Salida City Council held its first 2019 work session Monday at the Salida Fire Department and will continue to hold work sessions outside Council Chambers at various locations throughout the coming months.
The Sound Waves, a trio of Francie Bomer, Liz Riley and Jennifer Van Eps, performed an a cappella rendition of “Walking in a Winter Wonderland” to start the year on a harmonious note.
Salida Fire Chief Doug Bess then led a presentation about the Fire Department that featured the members of the department dressed for and describing the various roles they perform on the job.
Chief Bess also led a tour of the 107-year-old Fire Department building, sharing information and history. He pointed to an old, worn-out punching bag, noting that the famous boxing champ Jack Dempsey, aka The Manassa Mauler, had trained there.
The upstairs room with the top end of the fire pole also houses an abundance of trophies that Bess said “the old-timers,” including Bess’ father, had won in state firefighting competitions. Having witnessed his dad competing, Bess said the competitions were a lot of fun but that they had not been held in recent years.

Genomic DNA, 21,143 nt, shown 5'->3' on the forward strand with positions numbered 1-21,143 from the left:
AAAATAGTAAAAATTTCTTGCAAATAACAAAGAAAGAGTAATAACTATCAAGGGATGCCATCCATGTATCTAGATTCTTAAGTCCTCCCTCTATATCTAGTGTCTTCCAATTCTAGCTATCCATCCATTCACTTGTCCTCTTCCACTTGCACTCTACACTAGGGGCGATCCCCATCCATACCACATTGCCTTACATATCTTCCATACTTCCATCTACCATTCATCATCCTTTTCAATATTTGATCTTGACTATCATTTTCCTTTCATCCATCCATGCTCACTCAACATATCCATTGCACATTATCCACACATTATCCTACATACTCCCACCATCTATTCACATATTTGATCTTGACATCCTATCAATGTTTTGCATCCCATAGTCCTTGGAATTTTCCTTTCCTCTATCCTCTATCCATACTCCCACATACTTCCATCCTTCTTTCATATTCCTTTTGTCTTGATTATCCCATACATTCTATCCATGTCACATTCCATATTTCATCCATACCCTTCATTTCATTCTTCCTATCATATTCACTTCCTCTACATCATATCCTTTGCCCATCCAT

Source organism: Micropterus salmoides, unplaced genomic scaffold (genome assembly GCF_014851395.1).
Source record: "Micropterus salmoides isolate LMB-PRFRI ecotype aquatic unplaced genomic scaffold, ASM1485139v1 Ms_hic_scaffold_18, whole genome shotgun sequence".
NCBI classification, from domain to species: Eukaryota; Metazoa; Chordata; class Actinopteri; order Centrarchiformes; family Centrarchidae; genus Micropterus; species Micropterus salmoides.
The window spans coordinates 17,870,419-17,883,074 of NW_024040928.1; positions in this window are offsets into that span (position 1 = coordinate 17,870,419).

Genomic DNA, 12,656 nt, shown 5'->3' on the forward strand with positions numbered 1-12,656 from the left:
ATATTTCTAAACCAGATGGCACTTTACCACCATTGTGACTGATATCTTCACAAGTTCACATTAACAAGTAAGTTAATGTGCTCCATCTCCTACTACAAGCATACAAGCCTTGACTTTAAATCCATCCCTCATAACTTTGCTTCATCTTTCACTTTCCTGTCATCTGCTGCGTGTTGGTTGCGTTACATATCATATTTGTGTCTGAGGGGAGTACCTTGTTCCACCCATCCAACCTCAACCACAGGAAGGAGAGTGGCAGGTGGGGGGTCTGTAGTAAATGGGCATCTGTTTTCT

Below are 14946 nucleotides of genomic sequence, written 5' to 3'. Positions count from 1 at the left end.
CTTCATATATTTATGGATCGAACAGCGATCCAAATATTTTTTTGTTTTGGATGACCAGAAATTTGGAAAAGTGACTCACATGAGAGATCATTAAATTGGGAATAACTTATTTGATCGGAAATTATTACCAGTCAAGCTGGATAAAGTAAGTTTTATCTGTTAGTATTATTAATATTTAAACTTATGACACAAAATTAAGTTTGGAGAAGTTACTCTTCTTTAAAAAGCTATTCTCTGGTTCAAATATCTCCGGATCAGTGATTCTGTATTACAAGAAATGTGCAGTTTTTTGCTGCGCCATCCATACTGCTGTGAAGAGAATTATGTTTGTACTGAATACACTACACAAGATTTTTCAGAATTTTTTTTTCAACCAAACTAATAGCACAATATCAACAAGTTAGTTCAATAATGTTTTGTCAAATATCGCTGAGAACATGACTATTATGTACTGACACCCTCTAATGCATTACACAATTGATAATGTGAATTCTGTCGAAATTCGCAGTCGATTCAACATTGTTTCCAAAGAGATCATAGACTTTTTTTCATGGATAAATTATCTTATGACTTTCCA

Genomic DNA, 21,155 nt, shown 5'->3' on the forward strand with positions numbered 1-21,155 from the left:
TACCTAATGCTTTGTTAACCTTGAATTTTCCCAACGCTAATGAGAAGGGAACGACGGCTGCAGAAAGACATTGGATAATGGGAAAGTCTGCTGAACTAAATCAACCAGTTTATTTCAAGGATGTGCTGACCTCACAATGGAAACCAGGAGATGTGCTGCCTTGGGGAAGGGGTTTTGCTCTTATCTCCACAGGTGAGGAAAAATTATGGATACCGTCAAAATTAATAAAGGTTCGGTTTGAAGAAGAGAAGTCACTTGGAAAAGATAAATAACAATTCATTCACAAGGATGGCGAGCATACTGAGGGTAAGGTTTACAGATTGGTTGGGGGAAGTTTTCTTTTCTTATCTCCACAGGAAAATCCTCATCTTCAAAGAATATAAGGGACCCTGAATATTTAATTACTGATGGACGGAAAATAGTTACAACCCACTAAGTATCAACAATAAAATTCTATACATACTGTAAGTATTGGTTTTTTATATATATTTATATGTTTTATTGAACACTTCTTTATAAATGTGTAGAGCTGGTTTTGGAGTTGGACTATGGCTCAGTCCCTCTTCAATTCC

Highlights of the tour included the department’s restored 1911 Kissel fire engine and its ladder truck, which boasts a 70-foot-long ladder capable of reaching the top of every building in Salida, except for the top of the steeple of St. Joseph’s Catholic Church.
Following the Fire Department tour, Salida School District Superintendent David Blackburn spoke to council members about the district and the effects of growth on school resources.
He said the district has recently won two state awards but that maintaining that level of education will be a challenge with steadily increasing enrollment. “We had 300 high school students when the new high school opened; now we have 400 students … and the data projects continued growth.”
Blackburn said the school district will need significant increases in revenue as well as land in order to maintain current standards, including class size, in the face of increasing enrollment.
He said the district is already working with Colorado Mountain College enhance local educational opportunities and to help address the school district’s growing needs, possibly through shared facilities.
When Councilman Mike Bowers asked about monies from marijuana taxes, Blackburn said some of the money goes to fund the BEST program, which is used to build new schools and helped fund the district’s recent high school and elementary school construction projects.
He said the district receives other marijuana tax monies that the district has chosen to use for “retention payments for teachers.” Since those monies are received annually, they can’t be used to increase teacher salaries but can be used as a type of bonus to retain good teachers.